Ronan Farrow alleged that disgraced NBC News anchor Matt Lauer had a physical reaction when Farrow revealed he was working on an investigative report about "sexual harassment in Hollywood" and witnessed Lauer's use of the infamous button linked to his office door.
In a copy of his book "Catch and Kill: Lies, Spies, and a Conspiracy to Protect Predators," obtained by Fox News, Farrow recalled a conversation the two of them had in December 2016 in Lauer's office, where the then-NBC star was inquiring about the stories Farrow was pursuing, suggesting his reporting could be featured on "Today."
"There's one on Dow and Shell seeding California farmlands with toxic chemicals," Farrow said as Lauer apparently focused on his computer monitor. "There's a series on addiction, one on truck safety reforms being blocked by lobbyists, and one about sexual harassment in Hollywood."
Farrow, who was an NBC News employee at the time, then wrote that Lauer's eyes "snapped back to me," but acknowledged he wasn't certain which story "caught his attention."
"It's for a series about undercovered stories in Hollywood," Farrow continued. "Pedophilia, racism, harassment ..."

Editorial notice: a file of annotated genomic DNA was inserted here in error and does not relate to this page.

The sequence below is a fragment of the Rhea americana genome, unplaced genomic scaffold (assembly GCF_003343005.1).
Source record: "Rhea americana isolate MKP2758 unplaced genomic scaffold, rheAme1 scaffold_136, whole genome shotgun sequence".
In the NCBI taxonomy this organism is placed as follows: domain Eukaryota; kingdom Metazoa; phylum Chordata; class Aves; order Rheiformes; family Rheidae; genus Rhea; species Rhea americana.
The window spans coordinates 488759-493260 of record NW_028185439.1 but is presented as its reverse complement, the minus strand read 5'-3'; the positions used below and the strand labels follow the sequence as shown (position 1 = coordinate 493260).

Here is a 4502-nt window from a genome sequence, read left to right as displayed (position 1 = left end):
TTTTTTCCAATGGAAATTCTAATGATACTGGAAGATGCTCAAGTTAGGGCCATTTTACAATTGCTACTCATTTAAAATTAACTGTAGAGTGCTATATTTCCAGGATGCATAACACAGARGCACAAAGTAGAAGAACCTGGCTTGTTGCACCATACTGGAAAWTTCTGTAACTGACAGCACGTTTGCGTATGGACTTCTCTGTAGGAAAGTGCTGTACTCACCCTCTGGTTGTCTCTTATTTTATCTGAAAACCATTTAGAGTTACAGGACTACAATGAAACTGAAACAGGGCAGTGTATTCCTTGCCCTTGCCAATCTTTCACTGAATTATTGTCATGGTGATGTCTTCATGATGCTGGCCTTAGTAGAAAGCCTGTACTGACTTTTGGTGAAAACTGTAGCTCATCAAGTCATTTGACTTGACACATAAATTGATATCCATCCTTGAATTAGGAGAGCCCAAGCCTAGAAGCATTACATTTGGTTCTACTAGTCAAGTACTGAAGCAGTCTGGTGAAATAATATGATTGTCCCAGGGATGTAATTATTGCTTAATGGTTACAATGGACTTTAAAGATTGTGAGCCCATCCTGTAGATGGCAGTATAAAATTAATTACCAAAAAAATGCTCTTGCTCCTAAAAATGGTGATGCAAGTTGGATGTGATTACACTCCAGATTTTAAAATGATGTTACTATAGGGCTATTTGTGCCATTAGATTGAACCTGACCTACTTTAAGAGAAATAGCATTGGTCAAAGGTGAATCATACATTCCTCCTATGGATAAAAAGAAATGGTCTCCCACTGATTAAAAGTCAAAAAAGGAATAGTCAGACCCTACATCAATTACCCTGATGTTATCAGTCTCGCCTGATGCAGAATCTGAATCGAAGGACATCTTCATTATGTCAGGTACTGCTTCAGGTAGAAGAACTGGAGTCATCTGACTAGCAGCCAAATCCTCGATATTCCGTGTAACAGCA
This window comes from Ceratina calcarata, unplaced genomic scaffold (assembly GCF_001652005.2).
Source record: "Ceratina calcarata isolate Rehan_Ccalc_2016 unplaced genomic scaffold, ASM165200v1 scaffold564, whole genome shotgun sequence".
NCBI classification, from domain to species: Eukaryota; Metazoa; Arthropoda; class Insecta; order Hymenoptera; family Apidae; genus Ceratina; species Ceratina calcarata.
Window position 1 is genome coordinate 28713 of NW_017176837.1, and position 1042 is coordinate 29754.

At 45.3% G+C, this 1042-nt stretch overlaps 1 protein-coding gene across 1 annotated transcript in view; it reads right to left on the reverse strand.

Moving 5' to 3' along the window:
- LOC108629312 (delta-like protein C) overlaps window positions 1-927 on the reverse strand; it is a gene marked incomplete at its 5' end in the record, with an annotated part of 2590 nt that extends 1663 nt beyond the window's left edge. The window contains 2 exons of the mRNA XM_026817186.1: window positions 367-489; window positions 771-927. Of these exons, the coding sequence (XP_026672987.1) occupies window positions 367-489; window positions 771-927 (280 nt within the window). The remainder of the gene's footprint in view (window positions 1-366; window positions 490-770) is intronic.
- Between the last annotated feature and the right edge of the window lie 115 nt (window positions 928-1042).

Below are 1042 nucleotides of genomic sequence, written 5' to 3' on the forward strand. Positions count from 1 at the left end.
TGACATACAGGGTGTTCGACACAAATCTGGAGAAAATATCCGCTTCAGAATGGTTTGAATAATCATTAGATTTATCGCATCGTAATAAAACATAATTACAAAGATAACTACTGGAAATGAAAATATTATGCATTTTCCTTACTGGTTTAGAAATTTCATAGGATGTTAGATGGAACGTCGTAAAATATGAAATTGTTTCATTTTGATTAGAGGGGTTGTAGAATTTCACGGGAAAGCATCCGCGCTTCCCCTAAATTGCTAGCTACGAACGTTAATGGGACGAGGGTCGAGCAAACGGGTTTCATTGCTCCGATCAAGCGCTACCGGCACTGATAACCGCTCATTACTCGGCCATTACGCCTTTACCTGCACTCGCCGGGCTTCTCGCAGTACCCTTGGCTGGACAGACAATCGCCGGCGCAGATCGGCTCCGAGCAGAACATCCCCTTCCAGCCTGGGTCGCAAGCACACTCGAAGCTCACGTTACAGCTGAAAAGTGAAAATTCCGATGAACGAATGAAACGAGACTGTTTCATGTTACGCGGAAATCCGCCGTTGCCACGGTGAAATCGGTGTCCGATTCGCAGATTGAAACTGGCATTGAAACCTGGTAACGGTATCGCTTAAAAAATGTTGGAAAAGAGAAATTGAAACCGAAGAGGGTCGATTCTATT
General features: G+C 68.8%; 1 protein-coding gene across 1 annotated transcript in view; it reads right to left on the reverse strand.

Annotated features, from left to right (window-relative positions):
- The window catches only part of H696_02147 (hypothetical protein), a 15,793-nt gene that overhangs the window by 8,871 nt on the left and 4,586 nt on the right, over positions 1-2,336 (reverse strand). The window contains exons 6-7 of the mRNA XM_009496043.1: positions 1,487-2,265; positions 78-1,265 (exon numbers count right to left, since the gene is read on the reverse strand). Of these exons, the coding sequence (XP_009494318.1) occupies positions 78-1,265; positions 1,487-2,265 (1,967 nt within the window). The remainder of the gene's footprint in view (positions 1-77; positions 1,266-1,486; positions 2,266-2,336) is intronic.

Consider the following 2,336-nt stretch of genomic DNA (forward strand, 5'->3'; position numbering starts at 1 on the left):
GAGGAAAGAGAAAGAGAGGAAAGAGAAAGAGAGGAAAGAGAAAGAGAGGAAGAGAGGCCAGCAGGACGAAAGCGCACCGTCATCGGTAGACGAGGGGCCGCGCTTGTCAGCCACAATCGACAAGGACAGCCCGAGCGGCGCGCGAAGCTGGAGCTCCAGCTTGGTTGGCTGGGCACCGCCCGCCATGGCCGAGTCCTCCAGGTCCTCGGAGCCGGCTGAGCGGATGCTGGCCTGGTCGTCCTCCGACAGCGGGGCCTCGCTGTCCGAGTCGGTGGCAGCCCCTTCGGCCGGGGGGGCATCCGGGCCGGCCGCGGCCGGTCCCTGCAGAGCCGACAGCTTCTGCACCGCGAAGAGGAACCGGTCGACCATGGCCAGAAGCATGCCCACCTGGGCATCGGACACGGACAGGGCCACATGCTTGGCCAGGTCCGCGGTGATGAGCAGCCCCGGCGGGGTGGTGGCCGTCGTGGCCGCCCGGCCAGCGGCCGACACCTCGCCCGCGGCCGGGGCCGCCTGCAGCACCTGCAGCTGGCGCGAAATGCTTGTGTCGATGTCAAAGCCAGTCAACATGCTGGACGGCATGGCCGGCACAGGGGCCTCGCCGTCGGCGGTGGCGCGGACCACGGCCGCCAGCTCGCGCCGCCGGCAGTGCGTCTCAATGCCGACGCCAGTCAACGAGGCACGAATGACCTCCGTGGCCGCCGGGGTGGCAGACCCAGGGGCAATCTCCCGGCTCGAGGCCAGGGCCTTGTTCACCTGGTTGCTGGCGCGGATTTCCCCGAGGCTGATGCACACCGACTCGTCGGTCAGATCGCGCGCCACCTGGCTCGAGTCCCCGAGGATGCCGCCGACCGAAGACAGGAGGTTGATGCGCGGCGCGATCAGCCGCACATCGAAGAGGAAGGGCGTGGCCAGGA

"They sound terrific," Lauer responded.
The conversation then shifted to Farrow's aspirations as a journalist and how he'd like to anchor in the future, to which Lauer replied, "That's what you think you want."
Farrow had been scheduled to fill in for Lauer and other anchors during the week of Christmas, so Lauer offered pointers. Then their conversation neared its end.
"You want this closed?" Farrow asked about Lauer's office door.
"I've got it," Lauer answered.
Farrow saw Lauer pushing a button on his desk, which swung the door shut.
Last week, Lauer denied he had a button that "could lock the door from the inside." He also denied he raped an NBC employee, an allegation included in Farrow's book.
"Despite numerous erroneous reports in the past, there was not a button in my office that could lock the door from the inside. There was no such locking mechanism. It didn’t exist,” Lauer wrote. “It would have been impossible to confine anyone in my office, for any purpose, and I have never attempted to make anyone feel as if they were confined in my office. I have never assaulted anyone or forced anyone to have sex. Period."
Farrow's book is set to be released on Tuesday.
Fox News' Brian Flood contributed to this story.